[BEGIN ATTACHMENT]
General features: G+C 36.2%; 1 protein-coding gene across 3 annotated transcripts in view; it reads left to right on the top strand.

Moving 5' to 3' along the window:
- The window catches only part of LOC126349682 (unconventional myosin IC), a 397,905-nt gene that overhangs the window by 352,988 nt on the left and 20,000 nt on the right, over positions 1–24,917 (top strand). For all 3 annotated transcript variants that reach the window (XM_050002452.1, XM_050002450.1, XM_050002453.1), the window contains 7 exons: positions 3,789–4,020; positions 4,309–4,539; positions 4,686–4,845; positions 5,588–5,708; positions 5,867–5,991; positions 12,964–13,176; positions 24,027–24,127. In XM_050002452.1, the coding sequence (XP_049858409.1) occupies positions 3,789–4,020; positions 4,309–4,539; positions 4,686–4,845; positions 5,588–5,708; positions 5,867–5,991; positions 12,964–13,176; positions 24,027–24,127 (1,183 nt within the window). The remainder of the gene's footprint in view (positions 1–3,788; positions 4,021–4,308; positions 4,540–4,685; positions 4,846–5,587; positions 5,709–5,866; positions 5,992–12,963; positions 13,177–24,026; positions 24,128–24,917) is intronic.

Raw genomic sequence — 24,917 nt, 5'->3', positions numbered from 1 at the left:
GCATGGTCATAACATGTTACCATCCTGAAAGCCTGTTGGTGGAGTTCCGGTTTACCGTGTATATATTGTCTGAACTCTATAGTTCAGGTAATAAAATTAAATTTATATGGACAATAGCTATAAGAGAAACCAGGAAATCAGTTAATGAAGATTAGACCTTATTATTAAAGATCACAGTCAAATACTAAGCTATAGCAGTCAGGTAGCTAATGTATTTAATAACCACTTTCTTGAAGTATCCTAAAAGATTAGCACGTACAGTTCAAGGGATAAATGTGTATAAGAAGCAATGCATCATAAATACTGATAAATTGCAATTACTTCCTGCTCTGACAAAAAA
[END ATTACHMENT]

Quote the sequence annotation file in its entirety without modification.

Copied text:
General features: G+C 36.2%; 1 protein-coding gene across 3 annotated transcripts in view; it reads left to right on the top strand.

Moving 5' to 3' along the window:
- The window catches only part of LOC126349682 (unconventional myosin IC), a 397,905-nt gene that overhangs the window by 352,988 nt on the left and 20,000 nt on the right, over positions 1–24,917 (top strand). For all 3 annotated transcript variants that reach the window (XM_050002452.1, XM_050002450.1, XM_050002453.1), the window contains 7 exons: positions 3,789–4,020; positions 4,309–4,539; positions 4,686–4,845; positions 5,588–5,708; positions 5,867–5,991; positions 12,964–13,176; positions 24,027–24,127. In XM_050002452.1, the coding sequence (XP_049858409.1) occupies positions 3,789–4,020; positions 4,309–4,539; positions 4,686–4,845; positions 5,588–5,708; positions 5,867–5,991; positions 12,964–13,176; positions 24,027–24,127 (1,183 nt within the window). The remainder of the gene's footprint in view (positions 1–3,788; positions 4,021–4,308; positions 4,540–4,685; positions 4,846–5,587; positions 5,709–5,866; positions 5,992–12,963; positions 13,177–24,026; positions 24,128–24,917) is intronic.

Raw genomic sequence — 24,917 nt, 5'->3', positions numbered from 1 at the left:
GCATGGTCATAACATGTTACCATCCTGAAAGCCTGTTGGTGGAGTTCCGGTTTACCGTGTATATATTGTCTGAACTCTATAGTTCAGGTAATAAAATTAAATTTATATGGACAATAGCTATAAGAGAAACCAGGAAATCAGTTAATGAAGATTAGACCTTATTATTAAAGATCACAGTCAAATACTAAGCTATAGCAGTCAGGTAGCTAATGTATTTAATAACCACTTTCTTGAAGTATCCTAAAAGATTAGCACGTACAGTTCAAGGGATAAATGTGTATAAGAAGCAATGCATCATAAATACTGATAAATTGCAATTACTTCCTGCTCTGACAAAAAA